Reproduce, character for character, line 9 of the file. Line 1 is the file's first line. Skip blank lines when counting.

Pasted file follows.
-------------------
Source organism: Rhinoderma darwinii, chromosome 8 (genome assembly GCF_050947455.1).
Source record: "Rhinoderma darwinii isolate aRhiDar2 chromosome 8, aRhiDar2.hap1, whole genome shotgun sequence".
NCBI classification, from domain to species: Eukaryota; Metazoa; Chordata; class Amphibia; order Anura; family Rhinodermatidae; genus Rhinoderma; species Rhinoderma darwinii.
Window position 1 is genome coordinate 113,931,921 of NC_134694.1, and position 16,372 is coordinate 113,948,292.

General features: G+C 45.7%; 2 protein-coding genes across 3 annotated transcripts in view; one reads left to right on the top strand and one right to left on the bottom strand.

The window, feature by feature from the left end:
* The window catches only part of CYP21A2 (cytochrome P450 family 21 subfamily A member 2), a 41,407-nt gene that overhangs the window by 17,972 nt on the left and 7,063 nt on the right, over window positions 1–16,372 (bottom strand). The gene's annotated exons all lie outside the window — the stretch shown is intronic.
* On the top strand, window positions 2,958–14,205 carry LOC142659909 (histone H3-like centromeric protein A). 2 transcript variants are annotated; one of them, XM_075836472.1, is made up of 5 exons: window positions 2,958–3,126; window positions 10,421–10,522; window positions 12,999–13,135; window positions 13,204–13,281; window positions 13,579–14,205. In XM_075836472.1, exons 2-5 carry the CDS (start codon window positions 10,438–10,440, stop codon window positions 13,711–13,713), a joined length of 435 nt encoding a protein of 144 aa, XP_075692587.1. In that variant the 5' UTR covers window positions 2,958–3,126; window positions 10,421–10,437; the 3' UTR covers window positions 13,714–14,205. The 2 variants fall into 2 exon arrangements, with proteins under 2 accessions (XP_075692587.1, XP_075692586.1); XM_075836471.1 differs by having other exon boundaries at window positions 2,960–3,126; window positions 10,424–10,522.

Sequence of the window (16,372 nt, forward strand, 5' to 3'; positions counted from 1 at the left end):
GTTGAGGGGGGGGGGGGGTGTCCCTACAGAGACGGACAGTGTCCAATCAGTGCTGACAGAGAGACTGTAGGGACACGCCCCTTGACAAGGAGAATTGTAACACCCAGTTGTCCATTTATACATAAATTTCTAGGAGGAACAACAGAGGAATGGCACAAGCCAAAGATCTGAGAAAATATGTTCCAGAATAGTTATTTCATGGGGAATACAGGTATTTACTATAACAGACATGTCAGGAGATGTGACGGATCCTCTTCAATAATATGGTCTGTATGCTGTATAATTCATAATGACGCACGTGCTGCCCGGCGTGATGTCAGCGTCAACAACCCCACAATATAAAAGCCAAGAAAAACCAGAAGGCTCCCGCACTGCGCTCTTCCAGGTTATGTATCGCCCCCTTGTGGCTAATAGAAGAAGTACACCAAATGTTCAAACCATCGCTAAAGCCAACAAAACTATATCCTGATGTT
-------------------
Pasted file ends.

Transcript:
Sequence of the window (16,372 nt, forward strand, 5' to 3'; positions counted from 1 at the left end):